'Donustermek' had nice ambient and static backings to them, and once more sounded like a track that would get a tribe of warriors ready for combat. If all these tracks before got troops riled up for combat, 'Haz Rumpus' is the song that's used as a marching rhythm. If I was a general in the military, I would be sure to have my soldiers march to this tune as often as they can; I would imagine it would keep their wits sharp and their morale high. 

'Boom Ra Tek' moved from minimal drum work to lightly backed percussion rhythms, but nevertheless stayed simple. 'Kuzama' went into an all out brutal assault both vocally and rhythmically; if this plays on the dance floor, be sure to go nuts. 'Bassor' has its first half sounding as if it would be perfectly fit as a jungle's theme, but then switches into a tribal/house mix-up in the second half. That was a very, very enjoyable twist that I did not see coming. 

'Bli Mig Lite' went back to a simply rhythm, mainly focusing on atmosphere and samples from various arts to crack out nicely. Plus, the ending of the song was beautiful. More glitchy samples and a light but frenetic drum rhythm played through 'Spindle Sindle Six', while 'Sinte Sagaia' moved back to energetic grunts and savvy drums. 'Jaeghora' was very experimental; while one of the more cluttered songs on the album, I think the claustrophobia has a certain appeal to it. 

If you would like to hear a song where the rhythm just gets faster and faster as time ticks, look no further than 'Kuku Cantorum'. Servitor even stated on his Facebook page, "I had to practice the rhythm for a few months at that speed before I could actually play it at the tempo I wrote it, The djembe 2 part, is particularly tough at that speed. I think you'll all agree that the pacing and energy of the second half is pretty damned furious." Yes, I do agree with you Servitor, I really do. I wasn't a huge, huge fan of 'En Arca'. That's not because it was a terrible song, but it just felt as if the song was somewhat a replica and repeat of the songs before it. Again, not bad, just repetitive and unnecessary. Lastly, 'Turtle Island' was a very, well, odd song for what the rest of the album was. Malley and a second voice both chant as presumably Malley works the drum. There are no electronics involved; it's pure and natural.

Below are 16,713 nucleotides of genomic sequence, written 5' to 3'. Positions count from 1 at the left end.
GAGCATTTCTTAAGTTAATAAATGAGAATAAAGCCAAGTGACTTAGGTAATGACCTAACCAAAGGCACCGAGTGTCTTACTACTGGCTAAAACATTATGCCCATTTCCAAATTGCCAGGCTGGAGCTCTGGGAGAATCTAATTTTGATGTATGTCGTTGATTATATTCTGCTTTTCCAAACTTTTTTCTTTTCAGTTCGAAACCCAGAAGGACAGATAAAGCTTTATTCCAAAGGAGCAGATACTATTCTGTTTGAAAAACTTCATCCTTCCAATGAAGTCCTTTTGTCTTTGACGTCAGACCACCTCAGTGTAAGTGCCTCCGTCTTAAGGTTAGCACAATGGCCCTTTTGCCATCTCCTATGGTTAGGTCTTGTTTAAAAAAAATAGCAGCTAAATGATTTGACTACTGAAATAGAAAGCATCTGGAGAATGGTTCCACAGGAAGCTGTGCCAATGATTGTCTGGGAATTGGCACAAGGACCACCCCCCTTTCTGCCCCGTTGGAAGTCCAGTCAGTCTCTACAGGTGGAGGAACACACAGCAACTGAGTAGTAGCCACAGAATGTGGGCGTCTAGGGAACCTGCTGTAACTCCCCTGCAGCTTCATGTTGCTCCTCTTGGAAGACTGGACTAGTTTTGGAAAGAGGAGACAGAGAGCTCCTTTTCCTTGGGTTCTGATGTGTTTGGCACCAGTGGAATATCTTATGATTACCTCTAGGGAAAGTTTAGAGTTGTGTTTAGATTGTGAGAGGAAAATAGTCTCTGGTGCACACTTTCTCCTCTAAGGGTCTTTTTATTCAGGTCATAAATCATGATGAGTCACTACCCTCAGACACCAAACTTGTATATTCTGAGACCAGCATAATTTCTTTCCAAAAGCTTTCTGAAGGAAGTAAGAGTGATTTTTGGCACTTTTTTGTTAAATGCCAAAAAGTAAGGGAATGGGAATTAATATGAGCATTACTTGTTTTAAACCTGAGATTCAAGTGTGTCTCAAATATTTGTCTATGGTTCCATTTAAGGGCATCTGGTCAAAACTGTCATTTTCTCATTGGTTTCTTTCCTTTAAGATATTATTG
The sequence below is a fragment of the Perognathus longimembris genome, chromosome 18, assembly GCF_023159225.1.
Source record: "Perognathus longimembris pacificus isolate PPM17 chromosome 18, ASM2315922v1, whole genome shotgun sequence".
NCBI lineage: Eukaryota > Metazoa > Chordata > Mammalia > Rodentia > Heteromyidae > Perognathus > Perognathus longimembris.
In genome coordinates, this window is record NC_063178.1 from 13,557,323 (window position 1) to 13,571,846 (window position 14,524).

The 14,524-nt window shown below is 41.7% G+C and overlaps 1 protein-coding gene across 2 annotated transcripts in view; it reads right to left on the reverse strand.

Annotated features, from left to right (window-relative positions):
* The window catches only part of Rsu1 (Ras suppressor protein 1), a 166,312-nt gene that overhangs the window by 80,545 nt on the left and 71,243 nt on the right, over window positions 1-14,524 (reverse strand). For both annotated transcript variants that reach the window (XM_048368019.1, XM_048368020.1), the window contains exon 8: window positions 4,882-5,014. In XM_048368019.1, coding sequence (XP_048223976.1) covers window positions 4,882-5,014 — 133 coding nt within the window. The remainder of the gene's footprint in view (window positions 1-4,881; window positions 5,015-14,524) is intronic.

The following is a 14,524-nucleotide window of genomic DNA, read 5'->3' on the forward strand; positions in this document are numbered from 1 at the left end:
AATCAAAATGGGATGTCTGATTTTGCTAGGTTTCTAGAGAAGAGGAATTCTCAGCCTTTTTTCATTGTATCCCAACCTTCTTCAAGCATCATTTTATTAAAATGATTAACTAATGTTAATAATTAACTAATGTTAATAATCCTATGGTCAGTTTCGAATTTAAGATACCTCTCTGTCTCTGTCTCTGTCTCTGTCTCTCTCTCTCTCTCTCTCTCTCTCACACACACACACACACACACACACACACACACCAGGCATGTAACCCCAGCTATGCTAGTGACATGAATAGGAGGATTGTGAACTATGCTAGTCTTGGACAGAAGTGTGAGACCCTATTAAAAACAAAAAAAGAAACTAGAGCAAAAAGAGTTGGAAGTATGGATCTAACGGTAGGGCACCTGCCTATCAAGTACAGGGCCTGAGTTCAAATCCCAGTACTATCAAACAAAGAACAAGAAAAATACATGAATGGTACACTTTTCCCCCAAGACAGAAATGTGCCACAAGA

But, what a rush this was. I really can't say I've heard anything else like this before; it is unique and Malley is proud of the work he's done. Whether he is invoking the post-apocalypse in the vein of Mad Max or taking a more spiritual and healing trip with these drums, Malley is certainly a driving force to be reckoned with in the tribal scene. What makes his music so great, however, is that he actually makes his music tribal; he doesn't just use it as filler content. He understands the drums and loves them; fuck, maybe he is a drum (I'm just kidding about that one.)  Anyway, Malley is a wizard with his hands and percussion based instruments, and now I'm off to further myself in his other albums. Good day. 
4
Brutal Resonance

Servitor - The Forest Crept Back Into The City

8.0
"Great"
N/A
Electroracle
Released off label 2016